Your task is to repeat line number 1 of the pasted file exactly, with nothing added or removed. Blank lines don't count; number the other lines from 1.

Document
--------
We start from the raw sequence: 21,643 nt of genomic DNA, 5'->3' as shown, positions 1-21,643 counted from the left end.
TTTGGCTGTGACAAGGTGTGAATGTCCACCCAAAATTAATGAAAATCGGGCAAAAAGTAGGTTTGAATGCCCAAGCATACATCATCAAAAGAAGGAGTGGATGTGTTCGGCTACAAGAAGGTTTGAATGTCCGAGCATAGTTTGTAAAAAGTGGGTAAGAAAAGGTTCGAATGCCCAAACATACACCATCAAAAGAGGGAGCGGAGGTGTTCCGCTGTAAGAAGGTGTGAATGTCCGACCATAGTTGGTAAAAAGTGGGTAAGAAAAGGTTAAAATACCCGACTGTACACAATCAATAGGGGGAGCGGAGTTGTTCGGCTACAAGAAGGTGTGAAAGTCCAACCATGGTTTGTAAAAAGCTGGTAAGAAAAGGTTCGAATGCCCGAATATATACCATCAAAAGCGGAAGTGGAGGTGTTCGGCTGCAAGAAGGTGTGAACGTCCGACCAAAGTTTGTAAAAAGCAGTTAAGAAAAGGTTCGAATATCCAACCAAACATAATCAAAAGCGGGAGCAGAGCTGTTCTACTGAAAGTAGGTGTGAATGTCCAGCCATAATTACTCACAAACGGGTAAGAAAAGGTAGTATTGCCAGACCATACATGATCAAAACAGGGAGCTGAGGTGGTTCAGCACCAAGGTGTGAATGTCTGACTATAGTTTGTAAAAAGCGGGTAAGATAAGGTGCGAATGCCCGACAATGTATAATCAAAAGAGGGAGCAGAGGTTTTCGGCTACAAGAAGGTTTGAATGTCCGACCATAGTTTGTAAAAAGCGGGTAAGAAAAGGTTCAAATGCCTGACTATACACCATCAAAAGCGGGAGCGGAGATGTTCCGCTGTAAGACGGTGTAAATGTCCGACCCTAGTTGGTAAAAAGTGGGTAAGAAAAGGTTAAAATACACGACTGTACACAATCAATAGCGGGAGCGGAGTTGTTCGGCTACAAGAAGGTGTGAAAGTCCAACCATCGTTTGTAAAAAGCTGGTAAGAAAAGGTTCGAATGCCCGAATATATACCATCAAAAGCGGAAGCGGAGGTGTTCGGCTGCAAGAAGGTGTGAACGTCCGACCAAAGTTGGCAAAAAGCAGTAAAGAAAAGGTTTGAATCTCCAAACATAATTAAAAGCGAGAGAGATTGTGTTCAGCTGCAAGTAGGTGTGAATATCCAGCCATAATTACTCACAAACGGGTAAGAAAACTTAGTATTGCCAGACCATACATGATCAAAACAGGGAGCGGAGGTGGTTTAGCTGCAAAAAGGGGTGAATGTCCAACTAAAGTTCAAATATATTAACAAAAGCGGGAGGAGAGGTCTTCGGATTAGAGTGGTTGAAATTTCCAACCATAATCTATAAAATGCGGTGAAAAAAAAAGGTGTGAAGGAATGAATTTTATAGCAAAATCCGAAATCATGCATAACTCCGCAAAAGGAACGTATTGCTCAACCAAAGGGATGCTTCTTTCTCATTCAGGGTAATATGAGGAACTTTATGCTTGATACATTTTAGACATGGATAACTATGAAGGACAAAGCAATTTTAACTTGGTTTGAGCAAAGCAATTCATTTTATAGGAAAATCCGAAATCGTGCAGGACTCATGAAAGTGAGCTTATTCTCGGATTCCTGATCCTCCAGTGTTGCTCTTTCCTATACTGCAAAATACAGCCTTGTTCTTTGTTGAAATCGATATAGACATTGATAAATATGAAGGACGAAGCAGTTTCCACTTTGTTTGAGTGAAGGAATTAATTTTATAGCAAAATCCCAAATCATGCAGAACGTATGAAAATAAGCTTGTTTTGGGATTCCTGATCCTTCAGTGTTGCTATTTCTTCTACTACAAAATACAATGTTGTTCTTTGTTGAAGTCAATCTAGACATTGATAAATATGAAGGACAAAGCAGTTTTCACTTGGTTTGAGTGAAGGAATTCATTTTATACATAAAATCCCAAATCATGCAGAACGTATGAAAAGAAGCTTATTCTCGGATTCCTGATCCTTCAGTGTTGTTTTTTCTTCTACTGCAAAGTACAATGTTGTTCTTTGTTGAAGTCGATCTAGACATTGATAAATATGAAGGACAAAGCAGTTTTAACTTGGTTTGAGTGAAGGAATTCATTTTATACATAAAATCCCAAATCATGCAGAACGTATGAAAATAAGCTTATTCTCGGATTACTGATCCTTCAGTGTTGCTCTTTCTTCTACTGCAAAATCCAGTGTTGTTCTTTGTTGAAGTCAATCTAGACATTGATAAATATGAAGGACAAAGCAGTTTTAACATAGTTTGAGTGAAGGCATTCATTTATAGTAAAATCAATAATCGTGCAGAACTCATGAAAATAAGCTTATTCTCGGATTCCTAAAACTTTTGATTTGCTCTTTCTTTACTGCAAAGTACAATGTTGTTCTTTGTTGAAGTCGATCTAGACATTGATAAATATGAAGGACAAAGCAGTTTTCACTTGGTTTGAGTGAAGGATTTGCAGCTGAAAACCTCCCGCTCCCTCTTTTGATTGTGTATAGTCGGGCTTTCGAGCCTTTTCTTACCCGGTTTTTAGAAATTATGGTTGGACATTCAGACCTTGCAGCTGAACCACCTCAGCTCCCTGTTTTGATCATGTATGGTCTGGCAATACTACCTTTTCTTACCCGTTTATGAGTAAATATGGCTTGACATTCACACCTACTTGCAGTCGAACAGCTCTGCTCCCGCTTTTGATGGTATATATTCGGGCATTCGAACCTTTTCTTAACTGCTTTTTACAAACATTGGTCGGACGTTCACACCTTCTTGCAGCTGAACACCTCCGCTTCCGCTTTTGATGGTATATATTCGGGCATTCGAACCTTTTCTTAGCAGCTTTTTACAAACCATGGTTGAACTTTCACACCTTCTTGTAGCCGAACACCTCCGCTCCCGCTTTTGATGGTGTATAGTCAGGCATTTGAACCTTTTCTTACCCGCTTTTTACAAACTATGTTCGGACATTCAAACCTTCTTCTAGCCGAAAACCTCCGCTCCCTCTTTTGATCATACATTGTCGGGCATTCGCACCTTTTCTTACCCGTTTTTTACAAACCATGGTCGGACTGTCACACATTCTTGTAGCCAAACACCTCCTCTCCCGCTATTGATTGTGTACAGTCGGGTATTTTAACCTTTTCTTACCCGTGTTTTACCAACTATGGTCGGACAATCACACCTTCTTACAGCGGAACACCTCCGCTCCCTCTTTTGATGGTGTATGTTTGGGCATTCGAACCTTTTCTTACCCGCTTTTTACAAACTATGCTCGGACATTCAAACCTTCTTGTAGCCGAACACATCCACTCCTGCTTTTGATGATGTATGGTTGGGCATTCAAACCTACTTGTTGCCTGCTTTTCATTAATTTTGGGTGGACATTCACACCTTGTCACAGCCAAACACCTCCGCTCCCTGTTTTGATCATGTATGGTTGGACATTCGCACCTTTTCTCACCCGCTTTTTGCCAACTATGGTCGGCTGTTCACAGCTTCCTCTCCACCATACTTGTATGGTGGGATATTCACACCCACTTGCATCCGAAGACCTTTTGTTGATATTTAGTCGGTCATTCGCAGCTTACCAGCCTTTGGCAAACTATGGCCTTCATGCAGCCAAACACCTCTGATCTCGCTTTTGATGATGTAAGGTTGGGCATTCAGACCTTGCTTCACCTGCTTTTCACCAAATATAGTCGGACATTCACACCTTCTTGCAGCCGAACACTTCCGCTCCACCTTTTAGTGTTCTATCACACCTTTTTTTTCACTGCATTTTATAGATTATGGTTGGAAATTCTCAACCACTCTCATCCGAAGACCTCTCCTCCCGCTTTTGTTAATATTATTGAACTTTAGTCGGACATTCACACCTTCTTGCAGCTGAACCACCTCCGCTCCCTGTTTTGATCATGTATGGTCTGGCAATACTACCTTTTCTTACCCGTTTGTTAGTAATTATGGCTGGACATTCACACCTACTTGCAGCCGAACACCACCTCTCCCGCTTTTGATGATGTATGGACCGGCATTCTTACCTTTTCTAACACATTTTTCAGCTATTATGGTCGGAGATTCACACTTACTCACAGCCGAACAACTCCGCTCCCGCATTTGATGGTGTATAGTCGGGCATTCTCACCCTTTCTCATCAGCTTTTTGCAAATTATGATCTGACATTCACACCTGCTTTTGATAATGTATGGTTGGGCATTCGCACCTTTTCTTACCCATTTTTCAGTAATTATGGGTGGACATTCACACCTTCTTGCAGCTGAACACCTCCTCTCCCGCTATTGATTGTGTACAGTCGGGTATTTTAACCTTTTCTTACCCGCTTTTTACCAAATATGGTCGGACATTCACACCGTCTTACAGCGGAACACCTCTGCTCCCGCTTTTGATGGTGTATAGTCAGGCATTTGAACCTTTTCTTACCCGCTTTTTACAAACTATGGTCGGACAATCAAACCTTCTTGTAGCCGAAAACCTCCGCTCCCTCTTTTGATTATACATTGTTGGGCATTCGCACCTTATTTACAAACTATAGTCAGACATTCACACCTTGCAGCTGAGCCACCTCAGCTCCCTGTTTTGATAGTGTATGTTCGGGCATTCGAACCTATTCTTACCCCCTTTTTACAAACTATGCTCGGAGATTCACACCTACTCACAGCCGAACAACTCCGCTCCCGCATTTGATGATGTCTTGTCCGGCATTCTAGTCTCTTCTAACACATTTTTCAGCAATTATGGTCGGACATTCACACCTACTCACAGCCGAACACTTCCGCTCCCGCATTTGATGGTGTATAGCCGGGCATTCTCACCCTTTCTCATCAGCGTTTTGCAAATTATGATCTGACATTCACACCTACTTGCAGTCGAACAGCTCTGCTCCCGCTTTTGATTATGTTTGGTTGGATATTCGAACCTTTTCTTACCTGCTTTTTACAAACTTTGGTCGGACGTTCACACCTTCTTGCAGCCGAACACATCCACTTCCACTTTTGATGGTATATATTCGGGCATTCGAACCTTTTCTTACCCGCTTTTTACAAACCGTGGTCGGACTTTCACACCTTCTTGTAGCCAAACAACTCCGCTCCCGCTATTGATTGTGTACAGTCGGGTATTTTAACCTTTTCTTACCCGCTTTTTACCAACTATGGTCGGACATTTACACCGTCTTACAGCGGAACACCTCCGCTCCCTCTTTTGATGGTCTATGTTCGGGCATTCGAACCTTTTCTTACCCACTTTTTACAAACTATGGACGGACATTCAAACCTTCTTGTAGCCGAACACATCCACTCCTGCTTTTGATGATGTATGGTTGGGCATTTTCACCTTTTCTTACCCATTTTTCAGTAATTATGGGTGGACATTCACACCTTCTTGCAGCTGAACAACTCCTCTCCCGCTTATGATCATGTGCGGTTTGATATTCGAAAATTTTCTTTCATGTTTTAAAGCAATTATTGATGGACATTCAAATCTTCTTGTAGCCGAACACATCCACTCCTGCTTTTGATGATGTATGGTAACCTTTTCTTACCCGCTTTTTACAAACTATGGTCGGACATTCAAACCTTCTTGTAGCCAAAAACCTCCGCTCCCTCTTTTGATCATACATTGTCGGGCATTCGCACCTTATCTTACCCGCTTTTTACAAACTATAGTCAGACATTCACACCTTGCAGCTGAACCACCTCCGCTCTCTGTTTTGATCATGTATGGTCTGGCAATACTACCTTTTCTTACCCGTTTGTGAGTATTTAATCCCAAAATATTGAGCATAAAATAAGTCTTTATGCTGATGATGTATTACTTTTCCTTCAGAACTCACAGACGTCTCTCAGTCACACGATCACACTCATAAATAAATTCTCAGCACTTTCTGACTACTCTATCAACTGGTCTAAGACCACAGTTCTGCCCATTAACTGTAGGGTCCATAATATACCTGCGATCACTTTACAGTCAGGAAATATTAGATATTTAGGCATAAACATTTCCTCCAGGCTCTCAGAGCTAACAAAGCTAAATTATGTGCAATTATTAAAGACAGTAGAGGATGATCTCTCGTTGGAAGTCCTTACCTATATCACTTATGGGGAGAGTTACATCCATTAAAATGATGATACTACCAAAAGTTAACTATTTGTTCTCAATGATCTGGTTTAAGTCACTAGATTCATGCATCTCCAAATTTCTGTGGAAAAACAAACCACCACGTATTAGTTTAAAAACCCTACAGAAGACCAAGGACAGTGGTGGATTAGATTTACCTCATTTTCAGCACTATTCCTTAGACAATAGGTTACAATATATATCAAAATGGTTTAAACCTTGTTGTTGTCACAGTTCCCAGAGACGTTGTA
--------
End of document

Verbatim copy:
We start from the raw sequence: 21,643 nt of genomic DNA, 5'->3' as shown, positions 1-21,643 counted from the left end.